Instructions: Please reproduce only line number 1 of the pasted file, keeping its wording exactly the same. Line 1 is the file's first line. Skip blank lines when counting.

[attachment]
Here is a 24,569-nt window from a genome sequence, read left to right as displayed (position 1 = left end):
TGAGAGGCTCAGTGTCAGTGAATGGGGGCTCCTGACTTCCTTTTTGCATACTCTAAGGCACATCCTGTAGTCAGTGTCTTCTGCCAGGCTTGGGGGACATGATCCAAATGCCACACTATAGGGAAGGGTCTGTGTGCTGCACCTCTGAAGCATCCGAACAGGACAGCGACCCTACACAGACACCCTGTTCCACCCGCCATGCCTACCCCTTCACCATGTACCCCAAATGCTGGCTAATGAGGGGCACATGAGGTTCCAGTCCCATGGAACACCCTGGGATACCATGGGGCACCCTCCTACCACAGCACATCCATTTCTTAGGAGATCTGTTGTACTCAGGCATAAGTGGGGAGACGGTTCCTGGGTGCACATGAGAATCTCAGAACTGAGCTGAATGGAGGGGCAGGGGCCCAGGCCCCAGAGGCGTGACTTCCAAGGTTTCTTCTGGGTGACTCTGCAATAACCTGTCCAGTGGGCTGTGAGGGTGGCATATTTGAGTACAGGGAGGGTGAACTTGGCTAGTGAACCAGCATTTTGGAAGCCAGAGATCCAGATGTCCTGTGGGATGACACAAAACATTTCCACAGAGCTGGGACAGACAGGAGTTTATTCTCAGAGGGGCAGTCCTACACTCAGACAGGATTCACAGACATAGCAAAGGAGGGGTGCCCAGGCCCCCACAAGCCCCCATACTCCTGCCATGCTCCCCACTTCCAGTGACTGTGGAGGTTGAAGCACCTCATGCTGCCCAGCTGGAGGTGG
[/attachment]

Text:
Here is a 24,569-nt window from a genome sequence, read left to right as displayed (position 1 = left end):